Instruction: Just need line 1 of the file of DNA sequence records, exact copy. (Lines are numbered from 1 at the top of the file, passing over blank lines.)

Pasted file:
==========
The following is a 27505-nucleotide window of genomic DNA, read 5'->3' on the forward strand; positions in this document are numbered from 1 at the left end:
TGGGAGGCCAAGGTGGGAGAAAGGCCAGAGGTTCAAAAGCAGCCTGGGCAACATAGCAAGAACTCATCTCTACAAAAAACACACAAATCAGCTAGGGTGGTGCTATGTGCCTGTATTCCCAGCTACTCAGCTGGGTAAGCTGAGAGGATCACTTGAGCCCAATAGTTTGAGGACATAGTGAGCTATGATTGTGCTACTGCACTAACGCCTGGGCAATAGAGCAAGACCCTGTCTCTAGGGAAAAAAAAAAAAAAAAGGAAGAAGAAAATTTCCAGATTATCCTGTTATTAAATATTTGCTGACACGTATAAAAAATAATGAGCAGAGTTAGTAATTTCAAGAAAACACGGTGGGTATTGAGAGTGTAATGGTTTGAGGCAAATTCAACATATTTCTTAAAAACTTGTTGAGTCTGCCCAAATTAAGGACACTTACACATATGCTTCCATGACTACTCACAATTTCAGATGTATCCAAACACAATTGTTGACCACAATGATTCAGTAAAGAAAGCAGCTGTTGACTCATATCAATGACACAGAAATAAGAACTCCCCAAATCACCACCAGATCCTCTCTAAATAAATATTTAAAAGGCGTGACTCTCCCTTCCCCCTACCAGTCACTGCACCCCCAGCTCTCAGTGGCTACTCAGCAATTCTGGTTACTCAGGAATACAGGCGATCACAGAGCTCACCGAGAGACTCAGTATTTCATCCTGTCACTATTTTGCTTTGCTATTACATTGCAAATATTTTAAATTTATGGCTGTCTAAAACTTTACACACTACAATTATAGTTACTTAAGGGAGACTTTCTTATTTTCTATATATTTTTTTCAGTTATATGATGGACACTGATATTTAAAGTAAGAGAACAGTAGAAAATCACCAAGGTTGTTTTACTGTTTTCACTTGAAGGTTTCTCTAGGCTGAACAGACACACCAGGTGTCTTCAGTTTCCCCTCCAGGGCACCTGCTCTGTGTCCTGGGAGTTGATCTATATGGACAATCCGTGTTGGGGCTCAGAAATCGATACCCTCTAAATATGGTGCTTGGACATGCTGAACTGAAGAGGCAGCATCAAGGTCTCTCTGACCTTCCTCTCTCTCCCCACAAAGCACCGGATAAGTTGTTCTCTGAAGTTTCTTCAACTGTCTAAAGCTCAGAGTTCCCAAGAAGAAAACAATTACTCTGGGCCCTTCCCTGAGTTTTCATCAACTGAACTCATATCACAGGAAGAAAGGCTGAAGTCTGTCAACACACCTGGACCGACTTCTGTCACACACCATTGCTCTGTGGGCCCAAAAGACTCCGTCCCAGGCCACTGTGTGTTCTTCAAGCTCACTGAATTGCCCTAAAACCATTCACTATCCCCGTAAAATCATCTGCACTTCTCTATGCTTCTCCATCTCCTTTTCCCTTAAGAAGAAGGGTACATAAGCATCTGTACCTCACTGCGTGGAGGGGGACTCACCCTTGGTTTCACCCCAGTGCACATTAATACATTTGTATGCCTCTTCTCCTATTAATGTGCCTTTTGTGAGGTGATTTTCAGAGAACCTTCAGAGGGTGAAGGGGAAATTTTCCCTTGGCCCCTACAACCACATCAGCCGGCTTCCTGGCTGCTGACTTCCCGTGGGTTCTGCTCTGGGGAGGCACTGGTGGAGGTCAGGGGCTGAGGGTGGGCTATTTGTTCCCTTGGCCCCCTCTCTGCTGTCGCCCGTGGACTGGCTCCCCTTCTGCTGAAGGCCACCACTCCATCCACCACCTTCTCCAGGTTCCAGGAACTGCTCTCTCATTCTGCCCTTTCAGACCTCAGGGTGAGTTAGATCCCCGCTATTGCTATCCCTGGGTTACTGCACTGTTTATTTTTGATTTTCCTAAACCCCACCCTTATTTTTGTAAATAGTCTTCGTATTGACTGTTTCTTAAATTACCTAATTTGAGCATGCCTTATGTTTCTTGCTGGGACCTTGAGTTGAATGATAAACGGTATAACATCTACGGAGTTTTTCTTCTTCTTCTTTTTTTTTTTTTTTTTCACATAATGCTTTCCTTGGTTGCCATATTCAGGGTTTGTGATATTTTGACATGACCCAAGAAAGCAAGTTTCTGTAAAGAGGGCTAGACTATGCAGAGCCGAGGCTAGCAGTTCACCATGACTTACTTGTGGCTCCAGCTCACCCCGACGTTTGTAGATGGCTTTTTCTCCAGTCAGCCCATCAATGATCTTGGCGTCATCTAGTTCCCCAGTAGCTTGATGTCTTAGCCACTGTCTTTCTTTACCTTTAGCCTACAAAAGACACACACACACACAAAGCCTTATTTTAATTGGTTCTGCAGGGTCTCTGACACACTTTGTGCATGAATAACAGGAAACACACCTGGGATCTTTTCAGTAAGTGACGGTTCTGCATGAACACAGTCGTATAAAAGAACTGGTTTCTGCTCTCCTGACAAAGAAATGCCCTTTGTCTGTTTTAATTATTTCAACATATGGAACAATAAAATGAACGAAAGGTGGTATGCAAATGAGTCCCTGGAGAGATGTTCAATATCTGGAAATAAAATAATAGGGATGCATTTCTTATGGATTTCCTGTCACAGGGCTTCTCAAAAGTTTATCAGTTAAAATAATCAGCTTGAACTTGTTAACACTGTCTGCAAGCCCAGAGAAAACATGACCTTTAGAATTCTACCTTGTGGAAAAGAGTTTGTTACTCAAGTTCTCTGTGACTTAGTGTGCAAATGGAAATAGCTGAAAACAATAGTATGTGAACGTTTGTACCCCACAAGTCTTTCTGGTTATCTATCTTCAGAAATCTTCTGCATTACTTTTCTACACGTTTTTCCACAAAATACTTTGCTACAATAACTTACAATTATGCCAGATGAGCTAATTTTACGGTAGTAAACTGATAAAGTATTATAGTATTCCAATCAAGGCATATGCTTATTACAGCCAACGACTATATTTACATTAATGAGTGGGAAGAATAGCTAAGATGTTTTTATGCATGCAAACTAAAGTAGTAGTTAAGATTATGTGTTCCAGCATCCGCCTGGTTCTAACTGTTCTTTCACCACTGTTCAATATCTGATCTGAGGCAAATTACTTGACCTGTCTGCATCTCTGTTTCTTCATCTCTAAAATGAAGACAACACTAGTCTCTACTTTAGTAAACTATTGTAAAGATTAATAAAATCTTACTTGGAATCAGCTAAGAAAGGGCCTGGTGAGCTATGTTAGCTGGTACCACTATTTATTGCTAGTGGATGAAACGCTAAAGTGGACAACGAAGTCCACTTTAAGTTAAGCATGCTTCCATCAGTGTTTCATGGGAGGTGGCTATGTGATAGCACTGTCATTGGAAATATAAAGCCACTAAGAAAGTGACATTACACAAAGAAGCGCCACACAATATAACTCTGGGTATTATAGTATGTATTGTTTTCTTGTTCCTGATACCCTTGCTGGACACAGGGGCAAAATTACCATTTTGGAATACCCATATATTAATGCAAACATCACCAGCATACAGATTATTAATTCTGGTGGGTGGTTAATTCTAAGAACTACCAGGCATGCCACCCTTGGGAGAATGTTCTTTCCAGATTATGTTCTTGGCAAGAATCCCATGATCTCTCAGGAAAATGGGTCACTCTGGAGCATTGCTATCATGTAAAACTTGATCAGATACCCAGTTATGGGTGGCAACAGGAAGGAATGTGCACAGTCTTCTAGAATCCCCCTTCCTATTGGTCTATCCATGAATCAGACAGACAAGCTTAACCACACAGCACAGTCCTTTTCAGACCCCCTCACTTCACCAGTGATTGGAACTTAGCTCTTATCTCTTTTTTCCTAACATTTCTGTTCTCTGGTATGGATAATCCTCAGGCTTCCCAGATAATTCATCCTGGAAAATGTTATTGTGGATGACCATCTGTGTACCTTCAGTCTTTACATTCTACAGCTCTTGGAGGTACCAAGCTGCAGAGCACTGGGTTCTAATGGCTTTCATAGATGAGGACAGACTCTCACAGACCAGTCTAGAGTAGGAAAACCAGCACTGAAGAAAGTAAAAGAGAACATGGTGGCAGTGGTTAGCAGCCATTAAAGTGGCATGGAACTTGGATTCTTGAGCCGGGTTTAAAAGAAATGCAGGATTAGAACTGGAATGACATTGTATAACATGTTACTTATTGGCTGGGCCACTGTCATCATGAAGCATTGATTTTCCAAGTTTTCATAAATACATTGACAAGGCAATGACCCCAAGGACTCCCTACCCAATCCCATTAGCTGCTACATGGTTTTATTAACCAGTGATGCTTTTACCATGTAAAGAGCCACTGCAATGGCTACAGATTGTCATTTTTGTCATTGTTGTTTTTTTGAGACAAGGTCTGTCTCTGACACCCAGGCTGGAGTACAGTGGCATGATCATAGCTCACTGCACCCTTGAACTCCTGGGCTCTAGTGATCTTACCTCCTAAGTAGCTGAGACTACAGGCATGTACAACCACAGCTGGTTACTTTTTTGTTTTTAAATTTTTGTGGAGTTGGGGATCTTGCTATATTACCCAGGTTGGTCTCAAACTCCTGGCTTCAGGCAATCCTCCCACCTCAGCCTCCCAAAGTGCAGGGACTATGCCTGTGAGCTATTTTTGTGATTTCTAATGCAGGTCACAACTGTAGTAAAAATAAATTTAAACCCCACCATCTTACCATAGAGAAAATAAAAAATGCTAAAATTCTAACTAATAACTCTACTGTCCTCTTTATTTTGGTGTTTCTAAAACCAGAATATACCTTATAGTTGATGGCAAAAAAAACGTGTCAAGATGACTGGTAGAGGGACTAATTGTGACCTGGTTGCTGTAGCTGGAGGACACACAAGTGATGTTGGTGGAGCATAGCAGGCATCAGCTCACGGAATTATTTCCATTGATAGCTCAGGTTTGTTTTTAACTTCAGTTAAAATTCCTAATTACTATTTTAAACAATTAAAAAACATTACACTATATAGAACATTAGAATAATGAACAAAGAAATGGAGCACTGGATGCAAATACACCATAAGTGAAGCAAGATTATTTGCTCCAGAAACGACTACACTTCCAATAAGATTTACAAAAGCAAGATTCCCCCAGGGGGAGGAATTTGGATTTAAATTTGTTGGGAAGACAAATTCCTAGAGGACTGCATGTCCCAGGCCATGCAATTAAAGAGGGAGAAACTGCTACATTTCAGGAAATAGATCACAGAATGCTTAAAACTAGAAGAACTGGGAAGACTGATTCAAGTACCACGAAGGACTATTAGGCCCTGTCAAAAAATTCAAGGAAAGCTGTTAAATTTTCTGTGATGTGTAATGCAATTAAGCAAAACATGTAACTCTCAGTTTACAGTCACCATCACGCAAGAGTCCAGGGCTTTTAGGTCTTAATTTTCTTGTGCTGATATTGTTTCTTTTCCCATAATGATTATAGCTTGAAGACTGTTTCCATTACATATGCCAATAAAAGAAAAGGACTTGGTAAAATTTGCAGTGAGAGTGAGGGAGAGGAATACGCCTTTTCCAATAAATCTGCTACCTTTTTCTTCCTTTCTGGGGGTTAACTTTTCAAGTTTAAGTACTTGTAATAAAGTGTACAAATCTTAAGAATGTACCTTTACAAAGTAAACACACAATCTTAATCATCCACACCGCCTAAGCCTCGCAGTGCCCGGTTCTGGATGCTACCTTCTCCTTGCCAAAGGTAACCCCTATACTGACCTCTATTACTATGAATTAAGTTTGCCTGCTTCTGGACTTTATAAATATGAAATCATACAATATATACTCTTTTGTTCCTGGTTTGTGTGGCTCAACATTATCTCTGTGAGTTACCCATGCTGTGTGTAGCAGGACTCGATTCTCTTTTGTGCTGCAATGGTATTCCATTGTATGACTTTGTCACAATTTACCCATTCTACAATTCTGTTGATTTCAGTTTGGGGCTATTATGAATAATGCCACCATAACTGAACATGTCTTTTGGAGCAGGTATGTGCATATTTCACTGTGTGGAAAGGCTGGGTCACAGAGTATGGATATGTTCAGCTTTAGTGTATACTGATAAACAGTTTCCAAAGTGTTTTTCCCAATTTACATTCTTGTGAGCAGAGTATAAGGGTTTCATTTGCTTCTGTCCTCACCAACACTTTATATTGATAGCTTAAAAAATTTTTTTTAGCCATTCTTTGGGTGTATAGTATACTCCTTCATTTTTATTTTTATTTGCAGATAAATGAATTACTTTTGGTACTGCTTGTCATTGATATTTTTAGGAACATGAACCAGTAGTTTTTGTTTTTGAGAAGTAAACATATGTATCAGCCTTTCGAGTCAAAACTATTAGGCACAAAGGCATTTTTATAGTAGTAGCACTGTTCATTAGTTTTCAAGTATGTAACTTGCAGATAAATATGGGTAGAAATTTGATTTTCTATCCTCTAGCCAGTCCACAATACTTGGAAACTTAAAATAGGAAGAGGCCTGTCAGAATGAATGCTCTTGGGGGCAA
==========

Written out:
The following is a 27505-nucleotide window of genomic DNA, read 5'->3' on the forward strand; positions in this document are numbered from 1 at the left end: